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Westworld … but ‘nice’: B.C. robotics firm Sanctuary raises $76m

Sanctuary developing human-sized robots meant to think just like people
Sanctuary AI co-founder Suzanne Gildert | BIV file photo

In the HBO sci-fi series Westworld, human-like robots powered by artificial intelligence are used for sex and target practice by gun-wielding theme park patrons. The androids eventually rise up and exact their revenge.

The leaders and investors behind Sanctuary Cognitive Systems Corp. are hoping for a different outcome on the West Coast as they develop advanced systems for purpose-built robots that would take on tasks humans deem too dangerous or physically exhausting.

“We basically want to create a nice version of Westworld,” co-founder and chief technology officer Suzanne Gildert said shortly after the company’s launch in 2018.

Those ambitions have caught the attention of deep-pocketed investors that have just helped the Vancouver-based robotics firm close a Series A funding round to the tune of $75.5 million.

Sanctuary is developing human-sized robots meant to think just like people do with cognitive systems designed to mimic how the brain works.

And with the close of the funding round, announced Wednesday, it was also revealed former International Space Station commander Chris Hadfield has joined Sanctuary’s board along with tech exec and space tourist Anousheh Ansari.

The B.C. company has previously partnered with another other local firm on robots that use UV lights to disinfect high-touch surfaces such as doorknobs. The janitorial robot known as AMRUD, developed with A&K Robotics Inc., looks akin to a mini-Zamboni.

Sanctuary spun off from fellow robotics firm Kindred Systems Inc., which Gildert also co-founded, in early 2018 before the latter was acquired by the Ocado Group in 2020 for US$262 million. Kindred develops robots that help sort packages at fulfillment centres.

Sanctuary CEO and co-founder Geordie Rose is best known throughout the B.C tech ecosystem as the co-founder of D-Wave Systems Inc.

D-Wave revealed last month it would go public via a deal with a special purpose acquisition company (SPAC) that ultimately valued the quantum computing firm at US$1.2 billion, joining a flood of other B.C. tech companies to have emerged as unicorns since the start of the pandemic.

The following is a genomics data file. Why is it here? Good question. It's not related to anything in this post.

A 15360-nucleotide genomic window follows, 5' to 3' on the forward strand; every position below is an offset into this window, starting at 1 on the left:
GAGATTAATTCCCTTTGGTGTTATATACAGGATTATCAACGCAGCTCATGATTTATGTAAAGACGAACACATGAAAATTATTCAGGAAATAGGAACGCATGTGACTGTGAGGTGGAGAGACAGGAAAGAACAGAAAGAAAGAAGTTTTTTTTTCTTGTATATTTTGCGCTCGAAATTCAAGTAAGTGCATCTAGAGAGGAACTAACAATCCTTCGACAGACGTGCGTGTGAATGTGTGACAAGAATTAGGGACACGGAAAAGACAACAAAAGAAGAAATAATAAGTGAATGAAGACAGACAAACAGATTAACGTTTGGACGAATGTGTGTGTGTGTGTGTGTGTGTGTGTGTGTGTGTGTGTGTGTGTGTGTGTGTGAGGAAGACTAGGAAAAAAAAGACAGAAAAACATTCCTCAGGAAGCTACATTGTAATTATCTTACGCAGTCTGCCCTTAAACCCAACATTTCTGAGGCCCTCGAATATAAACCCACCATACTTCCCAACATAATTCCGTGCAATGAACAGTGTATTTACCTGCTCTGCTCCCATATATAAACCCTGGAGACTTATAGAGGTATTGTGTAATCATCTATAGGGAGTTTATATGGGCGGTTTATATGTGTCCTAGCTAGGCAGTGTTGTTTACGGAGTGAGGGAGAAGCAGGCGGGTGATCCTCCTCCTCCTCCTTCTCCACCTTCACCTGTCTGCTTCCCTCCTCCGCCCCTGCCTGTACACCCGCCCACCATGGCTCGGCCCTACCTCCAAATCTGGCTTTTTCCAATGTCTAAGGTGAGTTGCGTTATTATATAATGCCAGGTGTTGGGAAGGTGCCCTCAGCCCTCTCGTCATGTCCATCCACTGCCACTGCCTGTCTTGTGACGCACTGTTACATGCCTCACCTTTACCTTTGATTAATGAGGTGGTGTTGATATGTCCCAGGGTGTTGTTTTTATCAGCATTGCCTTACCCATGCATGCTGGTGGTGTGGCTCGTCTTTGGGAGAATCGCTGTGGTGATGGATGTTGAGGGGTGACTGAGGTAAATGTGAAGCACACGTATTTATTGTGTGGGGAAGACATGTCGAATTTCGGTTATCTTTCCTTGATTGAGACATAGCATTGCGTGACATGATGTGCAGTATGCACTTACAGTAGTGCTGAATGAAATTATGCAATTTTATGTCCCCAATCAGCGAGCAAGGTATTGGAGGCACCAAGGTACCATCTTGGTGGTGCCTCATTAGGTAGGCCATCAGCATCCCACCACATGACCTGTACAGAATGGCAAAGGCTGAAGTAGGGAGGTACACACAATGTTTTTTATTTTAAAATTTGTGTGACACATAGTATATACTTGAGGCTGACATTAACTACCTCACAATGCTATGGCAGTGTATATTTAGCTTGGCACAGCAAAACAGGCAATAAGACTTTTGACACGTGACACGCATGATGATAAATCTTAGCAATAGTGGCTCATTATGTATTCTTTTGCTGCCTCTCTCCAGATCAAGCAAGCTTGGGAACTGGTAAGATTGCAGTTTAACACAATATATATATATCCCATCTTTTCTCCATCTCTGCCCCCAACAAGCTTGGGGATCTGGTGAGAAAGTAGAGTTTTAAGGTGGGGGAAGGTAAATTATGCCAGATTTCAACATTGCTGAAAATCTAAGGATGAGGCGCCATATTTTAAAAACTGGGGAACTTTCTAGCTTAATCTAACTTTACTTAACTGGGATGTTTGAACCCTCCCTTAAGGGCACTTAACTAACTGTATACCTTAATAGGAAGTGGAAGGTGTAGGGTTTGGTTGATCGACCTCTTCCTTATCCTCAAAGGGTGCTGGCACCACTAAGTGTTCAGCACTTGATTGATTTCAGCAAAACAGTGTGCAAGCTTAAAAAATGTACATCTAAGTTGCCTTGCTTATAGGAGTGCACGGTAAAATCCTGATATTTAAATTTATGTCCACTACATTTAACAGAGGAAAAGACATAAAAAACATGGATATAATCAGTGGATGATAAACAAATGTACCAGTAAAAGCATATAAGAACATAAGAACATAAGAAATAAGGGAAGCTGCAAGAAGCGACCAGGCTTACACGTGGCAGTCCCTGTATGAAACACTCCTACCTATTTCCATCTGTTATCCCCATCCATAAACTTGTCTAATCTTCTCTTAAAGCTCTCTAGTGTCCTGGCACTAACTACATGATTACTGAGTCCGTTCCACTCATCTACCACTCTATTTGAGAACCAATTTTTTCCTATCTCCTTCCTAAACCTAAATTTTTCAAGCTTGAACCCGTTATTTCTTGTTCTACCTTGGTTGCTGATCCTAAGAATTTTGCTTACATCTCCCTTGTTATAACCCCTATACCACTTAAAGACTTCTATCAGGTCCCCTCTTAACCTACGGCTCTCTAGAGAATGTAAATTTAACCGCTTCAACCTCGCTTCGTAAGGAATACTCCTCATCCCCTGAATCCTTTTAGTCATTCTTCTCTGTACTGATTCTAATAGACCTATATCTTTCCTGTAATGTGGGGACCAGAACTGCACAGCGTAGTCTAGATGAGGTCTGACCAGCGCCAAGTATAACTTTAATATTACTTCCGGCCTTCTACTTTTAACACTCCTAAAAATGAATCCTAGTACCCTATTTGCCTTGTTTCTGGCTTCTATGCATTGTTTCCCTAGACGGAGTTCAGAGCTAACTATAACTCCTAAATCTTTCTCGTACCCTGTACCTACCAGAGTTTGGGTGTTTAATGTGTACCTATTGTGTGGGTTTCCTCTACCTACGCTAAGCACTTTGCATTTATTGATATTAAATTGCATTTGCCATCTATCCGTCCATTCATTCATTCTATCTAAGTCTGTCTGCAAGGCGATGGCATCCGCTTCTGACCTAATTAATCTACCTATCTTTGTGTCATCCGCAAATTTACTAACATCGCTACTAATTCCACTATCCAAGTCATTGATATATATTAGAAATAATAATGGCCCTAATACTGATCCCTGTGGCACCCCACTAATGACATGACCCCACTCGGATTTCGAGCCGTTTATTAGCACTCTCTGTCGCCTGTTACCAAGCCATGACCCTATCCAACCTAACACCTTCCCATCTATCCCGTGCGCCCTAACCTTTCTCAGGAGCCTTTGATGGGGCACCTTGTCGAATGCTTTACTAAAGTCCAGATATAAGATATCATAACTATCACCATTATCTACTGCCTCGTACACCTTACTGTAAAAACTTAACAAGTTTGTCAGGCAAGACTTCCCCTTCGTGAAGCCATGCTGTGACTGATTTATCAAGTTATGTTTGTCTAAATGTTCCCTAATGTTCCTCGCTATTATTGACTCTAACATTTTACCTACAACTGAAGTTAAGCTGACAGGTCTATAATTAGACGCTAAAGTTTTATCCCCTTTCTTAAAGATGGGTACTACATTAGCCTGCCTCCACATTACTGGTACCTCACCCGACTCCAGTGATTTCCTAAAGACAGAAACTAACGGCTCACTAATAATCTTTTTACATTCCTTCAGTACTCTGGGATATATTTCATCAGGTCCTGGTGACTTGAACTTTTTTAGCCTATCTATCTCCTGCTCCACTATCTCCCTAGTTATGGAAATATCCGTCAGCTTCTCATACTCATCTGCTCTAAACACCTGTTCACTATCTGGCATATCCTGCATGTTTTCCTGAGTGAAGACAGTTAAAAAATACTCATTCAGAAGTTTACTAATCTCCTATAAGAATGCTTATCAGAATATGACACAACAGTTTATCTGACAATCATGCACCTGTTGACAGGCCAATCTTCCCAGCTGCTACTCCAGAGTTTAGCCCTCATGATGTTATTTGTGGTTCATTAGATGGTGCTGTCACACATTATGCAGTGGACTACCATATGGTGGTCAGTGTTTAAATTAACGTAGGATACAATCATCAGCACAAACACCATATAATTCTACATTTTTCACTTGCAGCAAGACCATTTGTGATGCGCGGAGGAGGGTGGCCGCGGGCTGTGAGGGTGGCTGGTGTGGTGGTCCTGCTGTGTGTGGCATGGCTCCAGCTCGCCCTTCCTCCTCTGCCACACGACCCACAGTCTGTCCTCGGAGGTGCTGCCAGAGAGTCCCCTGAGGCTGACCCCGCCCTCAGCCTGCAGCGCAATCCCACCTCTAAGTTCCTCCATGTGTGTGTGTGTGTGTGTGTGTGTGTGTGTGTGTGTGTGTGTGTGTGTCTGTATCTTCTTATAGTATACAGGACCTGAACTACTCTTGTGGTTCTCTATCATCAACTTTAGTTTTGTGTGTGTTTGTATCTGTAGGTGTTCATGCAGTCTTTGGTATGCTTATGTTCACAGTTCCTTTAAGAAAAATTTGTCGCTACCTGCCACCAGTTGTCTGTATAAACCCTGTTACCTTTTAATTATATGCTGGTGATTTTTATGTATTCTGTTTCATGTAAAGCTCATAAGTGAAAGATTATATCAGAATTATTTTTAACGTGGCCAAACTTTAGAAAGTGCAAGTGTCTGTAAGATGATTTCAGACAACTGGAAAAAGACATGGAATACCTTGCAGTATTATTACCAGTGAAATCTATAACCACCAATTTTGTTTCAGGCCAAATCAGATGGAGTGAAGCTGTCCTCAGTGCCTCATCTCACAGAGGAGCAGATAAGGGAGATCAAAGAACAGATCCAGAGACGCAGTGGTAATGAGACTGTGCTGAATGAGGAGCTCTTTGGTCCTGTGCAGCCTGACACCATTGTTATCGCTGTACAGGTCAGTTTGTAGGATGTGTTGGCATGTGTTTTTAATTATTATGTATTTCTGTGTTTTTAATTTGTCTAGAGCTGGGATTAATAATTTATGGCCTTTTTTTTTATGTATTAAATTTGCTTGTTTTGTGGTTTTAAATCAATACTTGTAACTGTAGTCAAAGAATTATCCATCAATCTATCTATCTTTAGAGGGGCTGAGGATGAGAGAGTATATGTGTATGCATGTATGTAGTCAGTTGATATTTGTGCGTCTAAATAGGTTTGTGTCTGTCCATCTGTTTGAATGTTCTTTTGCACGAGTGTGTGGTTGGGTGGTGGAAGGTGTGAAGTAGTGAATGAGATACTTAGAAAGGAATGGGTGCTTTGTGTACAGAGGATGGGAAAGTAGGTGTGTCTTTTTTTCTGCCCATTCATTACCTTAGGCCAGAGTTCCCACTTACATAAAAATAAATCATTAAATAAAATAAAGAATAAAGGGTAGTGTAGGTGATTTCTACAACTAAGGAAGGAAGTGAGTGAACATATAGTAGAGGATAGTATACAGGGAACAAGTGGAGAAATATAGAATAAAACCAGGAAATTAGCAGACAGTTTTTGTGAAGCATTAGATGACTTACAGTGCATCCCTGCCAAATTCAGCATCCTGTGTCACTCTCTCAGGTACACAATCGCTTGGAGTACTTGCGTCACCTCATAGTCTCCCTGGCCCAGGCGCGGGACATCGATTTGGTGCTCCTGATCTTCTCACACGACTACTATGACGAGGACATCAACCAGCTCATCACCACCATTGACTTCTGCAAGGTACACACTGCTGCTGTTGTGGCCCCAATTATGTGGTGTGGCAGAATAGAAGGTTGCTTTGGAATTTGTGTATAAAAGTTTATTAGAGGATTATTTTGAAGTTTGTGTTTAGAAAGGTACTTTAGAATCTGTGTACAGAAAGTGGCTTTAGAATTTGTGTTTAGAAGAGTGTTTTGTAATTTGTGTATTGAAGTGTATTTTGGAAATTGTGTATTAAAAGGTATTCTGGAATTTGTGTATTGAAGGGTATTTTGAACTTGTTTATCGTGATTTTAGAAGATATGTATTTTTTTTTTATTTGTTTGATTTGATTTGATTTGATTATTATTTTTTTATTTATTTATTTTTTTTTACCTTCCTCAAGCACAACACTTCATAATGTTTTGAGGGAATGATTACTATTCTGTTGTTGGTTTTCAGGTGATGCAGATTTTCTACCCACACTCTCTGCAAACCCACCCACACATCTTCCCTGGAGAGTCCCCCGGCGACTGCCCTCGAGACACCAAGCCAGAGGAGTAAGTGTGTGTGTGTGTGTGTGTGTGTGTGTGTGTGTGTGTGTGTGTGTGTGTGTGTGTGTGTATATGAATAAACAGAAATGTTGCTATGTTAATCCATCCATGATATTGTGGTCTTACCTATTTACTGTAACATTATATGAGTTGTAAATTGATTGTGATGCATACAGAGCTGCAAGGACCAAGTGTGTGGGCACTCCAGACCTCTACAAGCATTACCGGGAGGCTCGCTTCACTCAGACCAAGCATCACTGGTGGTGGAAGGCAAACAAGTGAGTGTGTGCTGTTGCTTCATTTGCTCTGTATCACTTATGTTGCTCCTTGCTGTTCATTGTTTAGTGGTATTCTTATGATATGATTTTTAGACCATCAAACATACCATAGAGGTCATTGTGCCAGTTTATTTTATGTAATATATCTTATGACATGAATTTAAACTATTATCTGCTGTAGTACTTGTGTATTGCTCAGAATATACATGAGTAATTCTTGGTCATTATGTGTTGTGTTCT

Gildert and Rose declined interview requests from BIV.

The company did not directly answer follow-up questions via email regarding its current headcount, the number of employees based locally, the number of employees based globally, what the new capital would be used for, whether the funding would be geared to hiring new workers and whether it would be used to invest in new facilities.

“We are actively recruiting for AI & ML [machine learning] research engineers, data scientists, software engineers, simulation experts, mechanical engineers, electronics and electrical engineers, and robotics and control engineers,” Pete Voss, a spokesman working on behalf of Sanctuary, said in an email to BIV. No specific hiring numbers were provided.

Voss referred to prepared statements from Rose regarding further questions from the newspaper.

“I am excited about the group of industry partners and investors we assembled. With interest from customers representing a dozen different industry verticals, we are working hard to make work safer, more accessible and ultimately more productive,” Rose said in response to questions about how the funding will be used.

With regards to practical applications for Sanctuary’s technology, Rose said machines could be used to perform tasks that are too dangerous for people, “be it clearing a mine or even sterilizing a hospital room.”

Investors include telecom giant Bell Canada, Vancouver’s Evok Innovations, Export Development Canada, Magna, SE Health, Verizon Ventures and Workday Ventures.

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